Mommy Is Really Home from Work
The Gang of Nine is a group of female friends, overachievers all, who went to Harvard Business School together in the late 1980s. After graduation, they took some of the most lusted-after jobs in New York City--at Morgan Stanley, American Express, Salomon Smith Barney, and other A-list employers. It was during this heady period in the early 1990s that they vowed to meet at least once a month to form a kind of workingwomen's salon. Ever the managers, they organized their soirees by theme: the principles of feng shui, ace moves in poker, maximizing one's potential. Once, they hauled in a sex therapist--their most riotous evening on record. But as they began having children and leaving the city in the mid-'90s, their monthly rendezvous tapered off to the occasional e-mail or phone call.
Then, last April, one Gang of Niner managed to organize a reunion of seven of the original pack at Sarabeth's Kitchen on Manhattan's Upper East Side. As the group gathered for brunch, a marked difference became clear: All but one had left Corporate America. Member Melissa James was on maternity leave, agonizing over whether to return to her job as a managing director at Morgan Stanley. (She did, but on a reduced schedule.) The rest, at least for a time, had put "former" in front of their once-triumphant titles so they could make their kids their first priority. Says Gang of Niner Cynthia Russell: "These are women you never thought would stop working."
They are hardly the only ones. A recent study by Harvard B-school professor Myra Hart found that of the women graduates from the classes of 1981, 1986, and 1991, only 38% were still working full time. The B-school's alumni bulletin summed it up with an illustration of a briefcase-toting executive rushing out of her office. The sign on the door read: "Back in Five Minutes," with "Minutes" crossed out and replaced with "Years?"
Something similar is happening at Stanford University's Graduate School of Business, where MBA program director Sharon Hoffman says the ranks of the stay-at-homes have swollen so much that she invented a term for them: stopouts. "Women are realizing it's impossible for a human being to have it all," says Hoffman. "You can have it sequentially but not concurrently."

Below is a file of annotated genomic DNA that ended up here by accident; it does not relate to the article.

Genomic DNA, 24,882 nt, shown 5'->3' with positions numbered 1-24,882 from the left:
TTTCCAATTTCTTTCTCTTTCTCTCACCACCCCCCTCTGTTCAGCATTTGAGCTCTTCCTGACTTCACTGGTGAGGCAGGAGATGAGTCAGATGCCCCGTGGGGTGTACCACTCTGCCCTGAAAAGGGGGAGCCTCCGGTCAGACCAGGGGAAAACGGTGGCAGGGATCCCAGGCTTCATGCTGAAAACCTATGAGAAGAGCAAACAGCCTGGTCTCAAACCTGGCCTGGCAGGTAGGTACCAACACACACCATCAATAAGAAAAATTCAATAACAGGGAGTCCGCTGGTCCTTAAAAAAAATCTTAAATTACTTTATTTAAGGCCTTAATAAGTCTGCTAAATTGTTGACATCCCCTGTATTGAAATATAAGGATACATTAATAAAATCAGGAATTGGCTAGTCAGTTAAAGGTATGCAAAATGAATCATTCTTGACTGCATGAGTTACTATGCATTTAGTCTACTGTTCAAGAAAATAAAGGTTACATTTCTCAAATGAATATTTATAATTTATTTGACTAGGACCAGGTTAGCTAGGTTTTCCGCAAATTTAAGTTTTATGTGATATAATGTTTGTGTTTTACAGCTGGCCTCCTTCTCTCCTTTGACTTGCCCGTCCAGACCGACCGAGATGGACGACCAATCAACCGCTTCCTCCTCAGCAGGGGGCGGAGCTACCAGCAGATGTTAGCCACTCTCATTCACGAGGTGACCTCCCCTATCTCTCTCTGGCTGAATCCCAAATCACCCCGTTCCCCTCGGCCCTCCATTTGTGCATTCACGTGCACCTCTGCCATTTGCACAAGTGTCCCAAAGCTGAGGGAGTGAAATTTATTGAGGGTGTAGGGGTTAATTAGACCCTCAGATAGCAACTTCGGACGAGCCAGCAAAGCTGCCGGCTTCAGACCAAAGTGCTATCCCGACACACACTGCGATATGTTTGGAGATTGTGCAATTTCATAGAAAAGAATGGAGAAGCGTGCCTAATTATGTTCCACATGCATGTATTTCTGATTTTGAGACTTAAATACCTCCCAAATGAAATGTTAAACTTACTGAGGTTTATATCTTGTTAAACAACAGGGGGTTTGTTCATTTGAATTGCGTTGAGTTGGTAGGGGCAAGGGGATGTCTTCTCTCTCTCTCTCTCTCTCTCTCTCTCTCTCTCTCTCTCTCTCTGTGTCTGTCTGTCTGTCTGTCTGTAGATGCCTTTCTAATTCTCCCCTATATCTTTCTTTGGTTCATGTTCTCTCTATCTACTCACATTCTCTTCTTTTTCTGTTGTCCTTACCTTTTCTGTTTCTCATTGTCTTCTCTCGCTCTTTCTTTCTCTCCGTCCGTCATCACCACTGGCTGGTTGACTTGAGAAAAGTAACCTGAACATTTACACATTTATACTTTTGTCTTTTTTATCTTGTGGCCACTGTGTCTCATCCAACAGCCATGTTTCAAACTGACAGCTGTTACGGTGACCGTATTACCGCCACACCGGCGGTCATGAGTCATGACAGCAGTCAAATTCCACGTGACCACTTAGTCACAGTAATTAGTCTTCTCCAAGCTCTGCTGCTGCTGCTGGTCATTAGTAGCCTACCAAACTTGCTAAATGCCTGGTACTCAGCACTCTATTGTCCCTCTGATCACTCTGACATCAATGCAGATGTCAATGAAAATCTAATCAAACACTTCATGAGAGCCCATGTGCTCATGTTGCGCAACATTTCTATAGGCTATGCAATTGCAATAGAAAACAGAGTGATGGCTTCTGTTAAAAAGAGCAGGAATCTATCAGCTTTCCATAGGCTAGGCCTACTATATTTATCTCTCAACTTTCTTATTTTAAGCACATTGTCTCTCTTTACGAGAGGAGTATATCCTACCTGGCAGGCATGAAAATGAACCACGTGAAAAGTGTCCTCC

Forty years ago, when Betty Friedan decried the subjugation of the suburban housewife, women were fighting to get out of the house. Now, some of the women who benefitted most from those earlier struggles are deciding that's where they want to be. Caught between their executive and maternal instincts, these high-achieving boomer and Gen X moms are going workforce AWOL by taking career sabbaticals that last at least a year. "I thought life could be long, and if it was, I'd have many options to return to my career," says Gang of Nine member Janet Nezhad Band, a Harvard University BA, JD, and MBA who quit her job as a senior counsel at MTV Networks in 1997 to raise her two kids. "But if life is short, I want to spend it with them."
The growth of the stay-at-home-for-now phenomenon is showing up in the latest Census Bureau figures. After rising steadily for a quarter-century, the number of women with children under age 1 in the workforce dropped from a record high of 59% in 1998 to 55% in 2000. Although small, it's a significant change. But experts point out that the slide could be short-lived, especially given the economic downturn and legions of layoffs.
What is clear is that the new wave of stopping out appears to be concentrated most among the best-educated and highest-achieving women--those in their 30s and 40s who have college degrees and, often, wealthy husbands. The '90s stock option bonanza allowed many of these dual-earner families to live well on a single income. Federal Reserve data show that nearly half of households earning $250,000 to $499,999 now have just one breadwinner, up from 38% in the early 1990s. Moreover, now that 1 in 3 women are outearning their husbands and younger generations are rejecting the values of the money-and-work-obsessed 1980s and '90s, more men are dropping out, too; the number of children living with stay-at-home dads has soared 70% since 1990, to 1.7 million, according to 2000 Census figures.
Gen X men and women consider the balancing of home and work their biggest challenge, and they also see it as their first priority--far more important than earning a mega-income or an impressive title, according to research by Catalyst. In a departure from the breakthrough generation, many of the successor women are finding a new comfort level with taking time off. Corporate layoffs are fast destigmatizing unemployment since so many managers are now often between jobs. Experts say the stay-at-home inclination also stems from watching older women frantically try to "have it all," achieving positions of success by age 40 only to find that their fertility had been sacrificed along the way.
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By Michelle Conlin, with Jennifer Merritt, in New York and Linda Himelstein in San Mateo, Calif.